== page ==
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Using Turbolinks to hack JavaScript's beforeunload

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Want to jump straight to the JavaScript library? https://github.com/ajb/beforeunload.js

If you’ve ever implemented auto-save behavior in a web app, you’re probably familiar with JavaScript’s beforeunload event, which is the “hook” that lets you stop a user before they leave a page. This is what it looks like in Chrome:

beforeunload alert

Most applications implement auto-save on a timer – you wouldn’t want to hit the server every time a user types a new letter. A simple version of this behavior might look something like this:

// Check and save changes every 3 seconds
setInterval(function(){
  if (hasChanges) {
    saveChanges();
  }
}, 3000);

// Alert user if they try to exit with unsaved changes
$(window).bind('beforeunload', function(){
  if (hasChanges) {
    return 'You have unsaved changes!';
  }
});

Can you spot the problem with this code? If the user navigates to another page before the 3-second interval has triggered, they’ll see the big, ugly beforeunload warning:

annotated screenshot

Thankfully, my coworker Josh identified this problem, and posed the question:

github issue

As I thought about potential solutions, I realized that we already had another tool at our disposal, although one that might seem unrelated: Turbolinks. When a user on a modern browser clicks an internal link in Screendoor, Turbolinks hijacks the native browser behavior and uses HTML5 pushState to load the new content.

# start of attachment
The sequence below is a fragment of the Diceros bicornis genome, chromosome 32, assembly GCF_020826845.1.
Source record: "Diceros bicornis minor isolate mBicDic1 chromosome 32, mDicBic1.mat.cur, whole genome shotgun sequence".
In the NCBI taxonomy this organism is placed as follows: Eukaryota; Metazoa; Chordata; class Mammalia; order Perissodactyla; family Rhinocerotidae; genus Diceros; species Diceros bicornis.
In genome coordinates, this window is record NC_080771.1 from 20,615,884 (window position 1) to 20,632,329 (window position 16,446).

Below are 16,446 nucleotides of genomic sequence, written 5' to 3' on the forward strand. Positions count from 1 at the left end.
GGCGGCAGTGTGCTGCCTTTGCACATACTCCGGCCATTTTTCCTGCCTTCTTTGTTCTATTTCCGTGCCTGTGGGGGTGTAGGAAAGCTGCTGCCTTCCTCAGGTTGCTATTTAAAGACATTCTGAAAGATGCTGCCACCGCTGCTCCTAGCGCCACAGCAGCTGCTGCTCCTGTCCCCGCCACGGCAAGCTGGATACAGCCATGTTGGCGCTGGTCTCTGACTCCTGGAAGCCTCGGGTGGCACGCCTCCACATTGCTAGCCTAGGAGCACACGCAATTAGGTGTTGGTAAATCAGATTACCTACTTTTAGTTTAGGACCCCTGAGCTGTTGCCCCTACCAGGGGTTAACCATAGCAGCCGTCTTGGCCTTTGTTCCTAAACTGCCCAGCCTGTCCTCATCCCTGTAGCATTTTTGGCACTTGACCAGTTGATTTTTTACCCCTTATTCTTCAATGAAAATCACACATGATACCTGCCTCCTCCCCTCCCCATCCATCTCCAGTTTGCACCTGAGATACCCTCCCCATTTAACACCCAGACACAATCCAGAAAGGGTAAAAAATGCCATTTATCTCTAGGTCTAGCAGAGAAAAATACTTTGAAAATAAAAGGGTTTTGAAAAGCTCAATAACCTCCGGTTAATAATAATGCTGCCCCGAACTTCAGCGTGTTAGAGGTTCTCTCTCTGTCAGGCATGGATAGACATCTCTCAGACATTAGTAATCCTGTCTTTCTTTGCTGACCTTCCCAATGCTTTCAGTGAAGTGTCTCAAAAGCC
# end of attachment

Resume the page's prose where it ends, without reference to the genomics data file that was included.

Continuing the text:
In fact, since Turbolinks already hijacks this event, it was pretty simple to add a call to saveChanges() before the page is changed:

$(document).on('page:before-change', function(e){
  saveChanges({
    callback: function(){
      Turbolinks.visit(e.originalEvent.data.url);
    });
  });
});

With this approach, most users never see the beforeunload alert at all – if they attempt to navigate away from a page that has unsaved changes, we simply save those changes and then load the new page.

It’s always fun to find a perfect use for a library that its author might not have envisioned, especially when it results in a cleaner experience for our users. We’ve even wrapped this behavior up with an easy-to-use API if it’s useful to others: https://github.com/ajb/beforeunload.js

To user experience, Turbolinks, and getting rid of pesky alerts!

:beers: :computer: :ok_hand:

Adam Becker is a co-founder of The Department of Better Technology.

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